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When investigating malicious domains that are used for phishing, malware, etc, you often have to issue DNS queries for these domains.

For example:

dig @1.1.1.1 example.com

The potential risks of issuing this command are:

  • A maliciously crafted DNS record could try to exploit my DNS utility
  • A maliciously crafted DNS record could try to exploit my terminal
  • The DNS zone I am querying could be delegated to another, potentially malicious DNS server
  • Possible privacy violations[?]

Are there any other potential risks that I have missed or considerations that I should make?

Do you think that this is a valid concern?

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Remember back when CVE-2015-7547 was disclosed by Google and RedHat? It was a high risk DNS security flaw that had gone undetected for years. It is unclear whether the issue had been exploited "in the wild" before then. DNS flaws are a real issue and you should consider it when querying random domain names.

When investigating suspicious domain names such as phishing and malware load them in a Virtual Machine - there is always the risk that untrusted code / data might compromise your system - consider your threat model and protect against it - let it be a throw-away one rather than your primary one.

Hope this helps :)

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    I agree, there is risk in doing DNS queries, but when e.g. surfing, your computer does a couple hundred of these on single websites (js cross loading, ads, cdn, static content from different servers...), so if your threat model involves "DNS queries are harmful", you'll probably have to live in a cave without electricity. Commented Apr 6, 2018 at 9:55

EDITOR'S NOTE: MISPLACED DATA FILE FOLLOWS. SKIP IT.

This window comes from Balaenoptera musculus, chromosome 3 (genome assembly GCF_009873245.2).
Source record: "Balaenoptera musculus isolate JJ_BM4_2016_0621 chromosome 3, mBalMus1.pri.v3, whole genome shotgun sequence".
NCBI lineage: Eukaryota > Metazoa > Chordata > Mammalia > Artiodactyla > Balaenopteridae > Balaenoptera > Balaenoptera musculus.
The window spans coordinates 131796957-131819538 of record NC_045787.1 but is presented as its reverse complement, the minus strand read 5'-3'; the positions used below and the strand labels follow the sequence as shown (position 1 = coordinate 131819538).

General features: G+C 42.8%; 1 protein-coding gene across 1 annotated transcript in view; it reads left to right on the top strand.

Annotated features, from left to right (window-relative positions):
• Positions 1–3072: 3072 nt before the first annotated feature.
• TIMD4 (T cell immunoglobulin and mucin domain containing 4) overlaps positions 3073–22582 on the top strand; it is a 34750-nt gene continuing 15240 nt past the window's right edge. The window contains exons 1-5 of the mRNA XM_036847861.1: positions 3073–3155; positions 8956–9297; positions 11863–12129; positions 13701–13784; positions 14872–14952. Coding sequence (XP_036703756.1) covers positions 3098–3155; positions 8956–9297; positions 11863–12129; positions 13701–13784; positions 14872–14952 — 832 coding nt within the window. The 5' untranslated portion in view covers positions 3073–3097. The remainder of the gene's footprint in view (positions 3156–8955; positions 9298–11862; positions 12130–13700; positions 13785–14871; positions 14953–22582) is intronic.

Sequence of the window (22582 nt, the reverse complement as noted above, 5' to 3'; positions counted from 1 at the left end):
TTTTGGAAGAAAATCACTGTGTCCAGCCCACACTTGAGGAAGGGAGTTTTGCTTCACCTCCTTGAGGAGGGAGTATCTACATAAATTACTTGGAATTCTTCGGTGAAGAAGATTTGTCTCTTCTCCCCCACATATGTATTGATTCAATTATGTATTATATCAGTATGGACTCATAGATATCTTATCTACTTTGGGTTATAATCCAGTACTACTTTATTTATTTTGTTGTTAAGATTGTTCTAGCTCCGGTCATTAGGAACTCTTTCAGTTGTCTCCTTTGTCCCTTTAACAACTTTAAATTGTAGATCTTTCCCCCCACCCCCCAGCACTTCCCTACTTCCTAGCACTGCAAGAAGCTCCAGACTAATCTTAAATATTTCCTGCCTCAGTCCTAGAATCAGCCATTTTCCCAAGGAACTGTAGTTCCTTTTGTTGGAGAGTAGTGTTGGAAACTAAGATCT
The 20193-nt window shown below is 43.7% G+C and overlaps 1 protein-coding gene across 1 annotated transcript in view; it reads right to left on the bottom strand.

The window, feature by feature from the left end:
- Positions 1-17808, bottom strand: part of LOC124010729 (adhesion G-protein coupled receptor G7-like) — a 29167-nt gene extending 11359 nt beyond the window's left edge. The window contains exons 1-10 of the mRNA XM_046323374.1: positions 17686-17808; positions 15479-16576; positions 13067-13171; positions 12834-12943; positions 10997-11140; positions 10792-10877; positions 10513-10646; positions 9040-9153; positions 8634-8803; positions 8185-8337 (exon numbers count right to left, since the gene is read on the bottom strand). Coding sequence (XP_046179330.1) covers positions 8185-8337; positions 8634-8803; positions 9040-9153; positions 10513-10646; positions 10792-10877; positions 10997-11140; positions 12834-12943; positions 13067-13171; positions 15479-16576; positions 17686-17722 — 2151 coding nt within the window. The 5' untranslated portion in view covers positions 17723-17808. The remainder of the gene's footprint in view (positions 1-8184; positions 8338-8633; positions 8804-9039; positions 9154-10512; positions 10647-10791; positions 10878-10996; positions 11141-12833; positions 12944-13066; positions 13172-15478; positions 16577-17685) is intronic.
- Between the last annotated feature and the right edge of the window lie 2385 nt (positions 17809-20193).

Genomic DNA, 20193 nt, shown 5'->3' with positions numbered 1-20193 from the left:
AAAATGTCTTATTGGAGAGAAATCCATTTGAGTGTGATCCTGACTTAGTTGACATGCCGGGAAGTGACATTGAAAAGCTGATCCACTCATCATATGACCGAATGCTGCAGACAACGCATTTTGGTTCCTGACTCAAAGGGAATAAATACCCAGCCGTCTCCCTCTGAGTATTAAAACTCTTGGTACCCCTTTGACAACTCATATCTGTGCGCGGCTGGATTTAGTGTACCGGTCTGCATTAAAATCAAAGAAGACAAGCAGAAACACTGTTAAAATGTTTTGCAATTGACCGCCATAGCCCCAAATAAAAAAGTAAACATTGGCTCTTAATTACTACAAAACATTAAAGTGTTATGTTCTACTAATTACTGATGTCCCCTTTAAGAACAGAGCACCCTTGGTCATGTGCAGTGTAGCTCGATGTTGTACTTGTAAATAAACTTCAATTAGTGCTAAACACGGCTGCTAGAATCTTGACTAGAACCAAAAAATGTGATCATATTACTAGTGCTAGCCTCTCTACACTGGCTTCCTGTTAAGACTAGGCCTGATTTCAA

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    CVE-2015-7547 - that's an interesting one. I guess that if I'm seriously concerned about a full RCE exploit coming from DNS, then a VM-escape could be just as likely[?]. As @MarcusMuller says, looks like I might have to go down the cave route...
    – jamieweb
    Commented Apr 6, 2018 at 17:34
  • @JamieOnUbuntu Stacking exploits is a risk though that would likely only be used in a highly targeted attack. Again what’s your threat model?
    – user115400
    Commented Apr 6, 2018 at 18:47
  • @NathanielSuchy I'm assuming the worst for absolutely everything - then if anything does happen I might be prepared for it. I assume that every attack is targeted.
    – jamieweb
    Commented Apr 6, 2018 at 21:08
  • @JamieOnUbuntu Then use a physically separate machine. That's your best option. Put on an isolated VLAN to avoid it from attacking other hosts on your network.
    – user115400
    Commented Apr 6, 2018 at 21:49

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